Justice professionals who could benefit from our Youthlab training, are professionals who

  • either play structural role in the process of a youngster and have direct working-relationship with them, while residing in closed facility and/or after release – such as: pedagogical workers/group workers or probation officers or therapists;
  • have a large impact on the lives of a youngster by their decision-making, such as judges and prosecutors;
  • might have a large impact by their approach and interacting with youngsters at the start of their arrest/trial or in the neighborhood, like police officers.

While the professional’s profile varies and should not determine their ability to participate in the exchanges, the willingness to go the extra miles and eagerness to learn have proven to be positive during the exchanges and afterwards

As adults, we always presume to teach young people, but this time it was they who taught us something, in fact a great deal.

Lawyer – Youth x Professional Exchange participant, Italy

Justice professionals meet and hear many different young people in conflict with the law, in their line of work. They often have complex professional roles, with a high workload and many (if not all!) exceptional cases. This might cause the professionals to simply lack the time to get involved in the lives/stories of the youngster, even though they might truly want to know and see the importance of their perspective.

When getting involved in the Youthlab, we underline that the aim of the initiative is to foster an understanding of the youngster that goes beyond their file. An understanding that is characterized by the perspective, needs and experiences of the youngster. Through the youth-x-justice exchanges, the juniors inspire the professionals to always be reminded that every youngster has its own life story.

The exchange sessions are a safe space and learning environment for both youngsters and professionals, to share and learn from each other’s perspectives, roles and responsibilities in the proces. The aim is to invite and encourage the professional to always try to see/understand through the eyes of the youngster, making that extra mile to understand their needs and help to find its way towards his best path in life.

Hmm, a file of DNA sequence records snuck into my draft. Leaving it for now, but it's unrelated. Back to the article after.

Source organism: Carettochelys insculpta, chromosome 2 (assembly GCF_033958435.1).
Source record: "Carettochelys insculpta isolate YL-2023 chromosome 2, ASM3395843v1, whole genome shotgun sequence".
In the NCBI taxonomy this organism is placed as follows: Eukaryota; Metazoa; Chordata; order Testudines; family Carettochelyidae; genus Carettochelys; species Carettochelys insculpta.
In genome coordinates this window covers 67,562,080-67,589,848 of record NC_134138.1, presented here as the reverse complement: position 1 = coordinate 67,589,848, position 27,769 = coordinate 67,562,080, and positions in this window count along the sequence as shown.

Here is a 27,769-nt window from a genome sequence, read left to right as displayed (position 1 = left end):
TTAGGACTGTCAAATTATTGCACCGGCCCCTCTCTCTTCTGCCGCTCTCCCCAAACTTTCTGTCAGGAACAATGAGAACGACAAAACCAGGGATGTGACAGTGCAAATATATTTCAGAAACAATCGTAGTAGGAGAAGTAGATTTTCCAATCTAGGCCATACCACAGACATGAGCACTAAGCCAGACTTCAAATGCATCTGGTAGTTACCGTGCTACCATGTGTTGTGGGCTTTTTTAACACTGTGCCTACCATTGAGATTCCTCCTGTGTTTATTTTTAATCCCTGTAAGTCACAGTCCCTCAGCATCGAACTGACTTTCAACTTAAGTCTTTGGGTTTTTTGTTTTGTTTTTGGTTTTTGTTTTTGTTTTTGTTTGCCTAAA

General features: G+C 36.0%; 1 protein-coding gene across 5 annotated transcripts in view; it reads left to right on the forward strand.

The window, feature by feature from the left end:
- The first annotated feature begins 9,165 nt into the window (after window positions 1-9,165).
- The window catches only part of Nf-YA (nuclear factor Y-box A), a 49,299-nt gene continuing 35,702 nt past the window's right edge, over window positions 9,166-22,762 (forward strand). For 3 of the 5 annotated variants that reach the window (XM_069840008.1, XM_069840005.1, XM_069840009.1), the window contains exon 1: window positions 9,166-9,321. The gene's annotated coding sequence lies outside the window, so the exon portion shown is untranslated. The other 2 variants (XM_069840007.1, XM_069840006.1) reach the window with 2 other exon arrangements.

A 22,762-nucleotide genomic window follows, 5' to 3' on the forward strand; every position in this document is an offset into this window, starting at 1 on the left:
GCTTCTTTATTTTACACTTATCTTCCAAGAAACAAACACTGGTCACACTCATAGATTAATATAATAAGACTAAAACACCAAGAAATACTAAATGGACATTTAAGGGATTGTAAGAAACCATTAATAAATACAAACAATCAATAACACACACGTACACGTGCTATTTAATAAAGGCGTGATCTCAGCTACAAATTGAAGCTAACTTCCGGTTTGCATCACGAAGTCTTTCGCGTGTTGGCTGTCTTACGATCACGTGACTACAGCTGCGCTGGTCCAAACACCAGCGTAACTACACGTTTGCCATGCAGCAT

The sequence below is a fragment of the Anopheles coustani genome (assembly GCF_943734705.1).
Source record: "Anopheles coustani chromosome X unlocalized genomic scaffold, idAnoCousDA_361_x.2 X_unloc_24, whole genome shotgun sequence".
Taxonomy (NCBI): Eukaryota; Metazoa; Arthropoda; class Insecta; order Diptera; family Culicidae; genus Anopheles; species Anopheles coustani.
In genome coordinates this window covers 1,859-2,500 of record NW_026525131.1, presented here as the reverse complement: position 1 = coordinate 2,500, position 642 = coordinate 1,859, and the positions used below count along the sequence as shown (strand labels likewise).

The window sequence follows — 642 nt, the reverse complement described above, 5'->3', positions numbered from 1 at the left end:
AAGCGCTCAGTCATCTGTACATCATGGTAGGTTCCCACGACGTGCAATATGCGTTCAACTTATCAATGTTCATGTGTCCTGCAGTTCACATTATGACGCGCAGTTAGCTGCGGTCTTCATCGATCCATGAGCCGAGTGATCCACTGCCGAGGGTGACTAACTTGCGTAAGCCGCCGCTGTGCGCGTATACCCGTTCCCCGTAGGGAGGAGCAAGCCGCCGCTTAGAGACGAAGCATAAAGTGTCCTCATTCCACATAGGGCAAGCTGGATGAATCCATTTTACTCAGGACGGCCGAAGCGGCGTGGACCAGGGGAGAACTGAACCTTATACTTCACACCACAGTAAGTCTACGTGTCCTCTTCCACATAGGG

Moreover, the conversations that professionals can have with the experienced experts in the session help them understand the language and reasoning of young people as well. The language of youngsters, especially with street slang, is often misunderstood and their behavior misinterpreted. Young people get the opportunity to explain to professionals why they think it’s best to use their right to remain silent or what’s actually happening within them behind the (sometimes) closed or indifferent attitude.

Facilitator – profile

The role of YouthLab facilitator (also called senior trainer by different implementing partners) is  essential for a successful program. The role includes the training of youngsters as experience experts (also called Junior member or Junior Trainer) and the facilitation of  the youth x justice exchanges. 

Both training and facilitating are  intense and often emotionally taxing. Facilitators understand the role of constructive conflict and tension and are able to at all times offer a space where all participants feel respected and confident to meaningfully exchange. 

Below are some important features of a  YouthLab facilitator: 

  • A connector: The YouthLab facilitator is able to connect and translate between the world (and lived experience) of young people and the systemic world of these justice professionals. The facilitator aims to put emphasis on both the complexity of their profession, but also challenge them to truly listen, to understand the stories and impact of the experiences of the young people with(in) the justice system. 
  • A creative thinker: Because the training is built on creative methods, the facilitator ideally has past experience in a creative discipline, like spoken word or storytelling. By opening the training with spoken word, the facilitator sets an example in opening up/being vulnerable, and thereby encouraging young people to share their experiences with professionals in the following stages of the training. 
  • A mentor: For the YouthLab juniors, the facilitator is their coach who guides them through the training. They might have certain agreed rules or signs between each other, if the tension or emotions runs up too high for a youngster. On the other hand, the facilitator navigates on a neutral ground during the session, so both parties get the space and opportunity to voice their opinions. The facilitator always makes sure the youngsters have the final word, to close a topic with youngsters, yet in a positive and constructive manner.

In Short

The facilitator should have experience and/or feel confident in:

  • providing training for professionals, and for young people;
  • understanding of judicial system/world, through perspective of young people and professionals;
  • thinking and acting creatively and feeling comfortable to take the stage;
  • coaching  young people. 
Lamym, YouthLab faciliator in Netherlands